In an unprecedented step, the U.S. Congress is exploring legislation to revoke Permanent Normal Trade Relations status for Russia in an effort to remove them from the 164-member World Trade Organization (WTO). Legislation to effectively end all trade with Russia and Belarus has bipartisan support and would ban the little oil the U.S. imports from Russia and authorize the White House to impose tariffs on Russian-made goods. This is in addition to roughly $11 billion in direct financial support for Ukraine the U.S. Congress is expected to pass in the coming week.

While the media is focusing much of their attention on prices at the pump, manufacturers and distributors should also expect other short-term cost increases. Although the U.S. is not reliant on Russian oil, much of Europe and Asia are. Equally as important, the large shipping vessels moving goods around the world rely on it as well. Raw materials and rare-earth minerals are another area of concern in both Russia and Ukraine, which are significant sources of aluminum, vanadium, pig iron and iron ore used to make steel, titanium for planes and stainless steel bars among other goods.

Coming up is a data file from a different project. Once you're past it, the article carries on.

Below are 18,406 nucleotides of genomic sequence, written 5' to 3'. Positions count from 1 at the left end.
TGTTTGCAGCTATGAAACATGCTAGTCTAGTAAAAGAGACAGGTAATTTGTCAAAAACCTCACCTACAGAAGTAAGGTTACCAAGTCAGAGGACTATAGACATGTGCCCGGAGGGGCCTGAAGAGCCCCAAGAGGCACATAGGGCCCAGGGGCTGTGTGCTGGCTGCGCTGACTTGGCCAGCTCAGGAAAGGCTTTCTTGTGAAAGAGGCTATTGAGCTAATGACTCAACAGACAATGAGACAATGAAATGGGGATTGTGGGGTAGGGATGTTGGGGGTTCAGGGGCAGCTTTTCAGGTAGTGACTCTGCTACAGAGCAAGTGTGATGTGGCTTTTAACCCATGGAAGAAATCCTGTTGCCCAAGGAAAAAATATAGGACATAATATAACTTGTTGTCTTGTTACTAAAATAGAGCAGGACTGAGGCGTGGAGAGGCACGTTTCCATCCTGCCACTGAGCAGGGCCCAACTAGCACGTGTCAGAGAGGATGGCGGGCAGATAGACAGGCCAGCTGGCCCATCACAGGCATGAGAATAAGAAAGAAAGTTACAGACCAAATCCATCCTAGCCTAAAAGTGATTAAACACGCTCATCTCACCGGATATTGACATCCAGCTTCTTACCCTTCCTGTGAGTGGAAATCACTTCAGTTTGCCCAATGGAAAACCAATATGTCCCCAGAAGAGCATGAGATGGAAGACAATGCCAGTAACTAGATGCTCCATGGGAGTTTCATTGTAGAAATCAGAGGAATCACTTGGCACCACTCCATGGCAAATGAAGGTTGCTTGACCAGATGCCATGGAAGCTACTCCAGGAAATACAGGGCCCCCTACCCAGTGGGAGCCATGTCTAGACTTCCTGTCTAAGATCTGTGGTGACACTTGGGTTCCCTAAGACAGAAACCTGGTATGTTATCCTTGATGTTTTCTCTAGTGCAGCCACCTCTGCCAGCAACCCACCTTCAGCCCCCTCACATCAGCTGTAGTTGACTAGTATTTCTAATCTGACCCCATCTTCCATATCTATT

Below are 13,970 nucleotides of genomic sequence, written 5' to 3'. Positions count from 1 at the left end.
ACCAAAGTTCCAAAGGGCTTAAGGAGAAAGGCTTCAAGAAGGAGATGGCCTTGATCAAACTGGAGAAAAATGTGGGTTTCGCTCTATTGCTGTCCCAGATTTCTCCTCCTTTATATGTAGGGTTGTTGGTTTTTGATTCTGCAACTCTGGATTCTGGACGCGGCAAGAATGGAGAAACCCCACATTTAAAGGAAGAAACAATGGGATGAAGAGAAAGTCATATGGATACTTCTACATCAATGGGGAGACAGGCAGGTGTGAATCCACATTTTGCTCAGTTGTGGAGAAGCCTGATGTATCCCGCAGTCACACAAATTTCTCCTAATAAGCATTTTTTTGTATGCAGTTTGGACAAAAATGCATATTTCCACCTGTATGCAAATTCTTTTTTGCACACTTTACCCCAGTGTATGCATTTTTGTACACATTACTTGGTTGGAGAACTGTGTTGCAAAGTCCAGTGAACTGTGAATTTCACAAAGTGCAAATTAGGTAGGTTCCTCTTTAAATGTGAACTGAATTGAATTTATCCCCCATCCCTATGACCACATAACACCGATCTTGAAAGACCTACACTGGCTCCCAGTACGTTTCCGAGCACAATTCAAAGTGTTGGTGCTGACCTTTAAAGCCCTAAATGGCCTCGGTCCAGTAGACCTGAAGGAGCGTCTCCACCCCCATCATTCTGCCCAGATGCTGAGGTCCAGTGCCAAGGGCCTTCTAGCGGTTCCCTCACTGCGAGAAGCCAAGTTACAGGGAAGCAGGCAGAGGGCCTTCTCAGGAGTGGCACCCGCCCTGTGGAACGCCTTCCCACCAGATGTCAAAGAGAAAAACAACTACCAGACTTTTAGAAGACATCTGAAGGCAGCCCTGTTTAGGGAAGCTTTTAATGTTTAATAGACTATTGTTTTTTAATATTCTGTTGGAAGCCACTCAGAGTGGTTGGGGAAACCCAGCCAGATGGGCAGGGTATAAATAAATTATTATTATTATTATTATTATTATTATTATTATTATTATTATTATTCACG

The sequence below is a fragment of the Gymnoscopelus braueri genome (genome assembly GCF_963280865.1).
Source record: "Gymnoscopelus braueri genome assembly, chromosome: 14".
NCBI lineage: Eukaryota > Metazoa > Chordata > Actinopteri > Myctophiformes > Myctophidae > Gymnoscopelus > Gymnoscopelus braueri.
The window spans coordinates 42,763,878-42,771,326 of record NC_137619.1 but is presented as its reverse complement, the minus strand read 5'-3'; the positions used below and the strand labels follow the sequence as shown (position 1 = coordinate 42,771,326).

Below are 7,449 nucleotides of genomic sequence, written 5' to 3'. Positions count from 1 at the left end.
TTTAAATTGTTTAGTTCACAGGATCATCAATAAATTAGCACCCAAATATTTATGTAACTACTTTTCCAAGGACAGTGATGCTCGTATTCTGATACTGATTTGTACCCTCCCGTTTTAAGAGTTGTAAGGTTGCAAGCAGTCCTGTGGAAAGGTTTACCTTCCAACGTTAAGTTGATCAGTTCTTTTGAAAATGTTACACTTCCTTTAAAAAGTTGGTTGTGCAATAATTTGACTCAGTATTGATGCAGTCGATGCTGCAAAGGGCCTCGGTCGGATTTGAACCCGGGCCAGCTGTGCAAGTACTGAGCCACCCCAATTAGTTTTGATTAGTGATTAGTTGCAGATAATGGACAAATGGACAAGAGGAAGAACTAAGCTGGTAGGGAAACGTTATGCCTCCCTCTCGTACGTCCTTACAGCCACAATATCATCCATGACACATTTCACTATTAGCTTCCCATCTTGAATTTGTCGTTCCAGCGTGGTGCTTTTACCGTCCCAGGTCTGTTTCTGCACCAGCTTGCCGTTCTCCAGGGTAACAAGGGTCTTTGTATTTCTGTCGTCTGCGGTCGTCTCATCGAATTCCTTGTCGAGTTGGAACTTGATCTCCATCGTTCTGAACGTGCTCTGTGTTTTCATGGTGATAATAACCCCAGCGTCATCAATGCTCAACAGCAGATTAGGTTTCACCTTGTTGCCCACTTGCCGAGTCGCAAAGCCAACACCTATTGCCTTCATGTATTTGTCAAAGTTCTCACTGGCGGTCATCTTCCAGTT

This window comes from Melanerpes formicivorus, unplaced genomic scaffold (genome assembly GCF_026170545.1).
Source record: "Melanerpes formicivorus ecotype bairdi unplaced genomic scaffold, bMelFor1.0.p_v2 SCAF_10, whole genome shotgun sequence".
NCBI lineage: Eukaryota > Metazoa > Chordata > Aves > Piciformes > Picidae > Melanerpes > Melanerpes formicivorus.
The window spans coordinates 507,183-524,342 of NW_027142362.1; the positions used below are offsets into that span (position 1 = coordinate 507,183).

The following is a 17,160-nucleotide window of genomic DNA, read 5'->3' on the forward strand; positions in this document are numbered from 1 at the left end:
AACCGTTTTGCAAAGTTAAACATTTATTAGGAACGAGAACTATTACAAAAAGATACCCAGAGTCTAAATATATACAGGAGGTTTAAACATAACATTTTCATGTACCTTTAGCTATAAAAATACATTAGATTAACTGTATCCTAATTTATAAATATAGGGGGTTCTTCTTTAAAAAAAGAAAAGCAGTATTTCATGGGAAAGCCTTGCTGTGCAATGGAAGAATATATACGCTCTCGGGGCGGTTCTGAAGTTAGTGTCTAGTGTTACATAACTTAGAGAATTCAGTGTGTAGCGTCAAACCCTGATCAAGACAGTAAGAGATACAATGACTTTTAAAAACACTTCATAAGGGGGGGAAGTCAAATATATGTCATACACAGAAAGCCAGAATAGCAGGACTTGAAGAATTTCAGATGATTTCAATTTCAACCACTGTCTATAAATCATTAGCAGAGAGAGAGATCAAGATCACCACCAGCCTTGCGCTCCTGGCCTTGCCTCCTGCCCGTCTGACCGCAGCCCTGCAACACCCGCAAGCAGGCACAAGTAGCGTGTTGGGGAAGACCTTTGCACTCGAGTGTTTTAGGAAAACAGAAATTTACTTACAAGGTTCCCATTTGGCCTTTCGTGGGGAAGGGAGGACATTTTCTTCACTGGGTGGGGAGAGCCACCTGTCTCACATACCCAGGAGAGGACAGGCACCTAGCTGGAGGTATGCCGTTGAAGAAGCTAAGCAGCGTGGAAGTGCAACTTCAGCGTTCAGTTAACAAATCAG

Global prices for some products and transportation will increase as Washington takes steps to literally shut Moscow out of the global economy, but Putin has united Republicans and Democrats in a way few people have in recent years.